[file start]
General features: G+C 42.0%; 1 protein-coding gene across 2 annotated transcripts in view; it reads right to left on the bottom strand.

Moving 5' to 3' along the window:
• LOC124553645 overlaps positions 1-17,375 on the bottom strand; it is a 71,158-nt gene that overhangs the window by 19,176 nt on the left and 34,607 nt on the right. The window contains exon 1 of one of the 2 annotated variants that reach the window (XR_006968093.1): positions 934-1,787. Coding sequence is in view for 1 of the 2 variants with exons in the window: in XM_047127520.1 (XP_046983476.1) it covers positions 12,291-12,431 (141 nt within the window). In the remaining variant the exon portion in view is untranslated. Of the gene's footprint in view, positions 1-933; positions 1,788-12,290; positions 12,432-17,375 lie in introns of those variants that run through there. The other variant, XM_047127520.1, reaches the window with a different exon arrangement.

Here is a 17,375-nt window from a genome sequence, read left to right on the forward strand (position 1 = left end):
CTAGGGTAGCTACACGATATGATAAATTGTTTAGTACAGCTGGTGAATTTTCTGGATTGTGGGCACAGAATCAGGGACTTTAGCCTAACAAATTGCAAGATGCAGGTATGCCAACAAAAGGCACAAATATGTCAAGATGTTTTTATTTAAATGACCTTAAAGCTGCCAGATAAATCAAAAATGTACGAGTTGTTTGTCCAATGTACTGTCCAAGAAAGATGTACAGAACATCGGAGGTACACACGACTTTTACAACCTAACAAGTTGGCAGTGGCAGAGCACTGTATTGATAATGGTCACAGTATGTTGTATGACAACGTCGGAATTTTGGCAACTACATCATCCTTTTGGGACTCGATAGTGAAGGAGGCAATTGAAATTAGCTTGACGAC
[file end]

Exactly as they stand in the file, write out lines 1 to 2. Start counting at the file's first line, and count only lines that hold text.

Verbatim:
General features: G+C 42.0%; 1 protein-coding gene across 2 annotated transcripts in view; it reads right to left on the bottom strand.

Moving 5' to 3' along the window: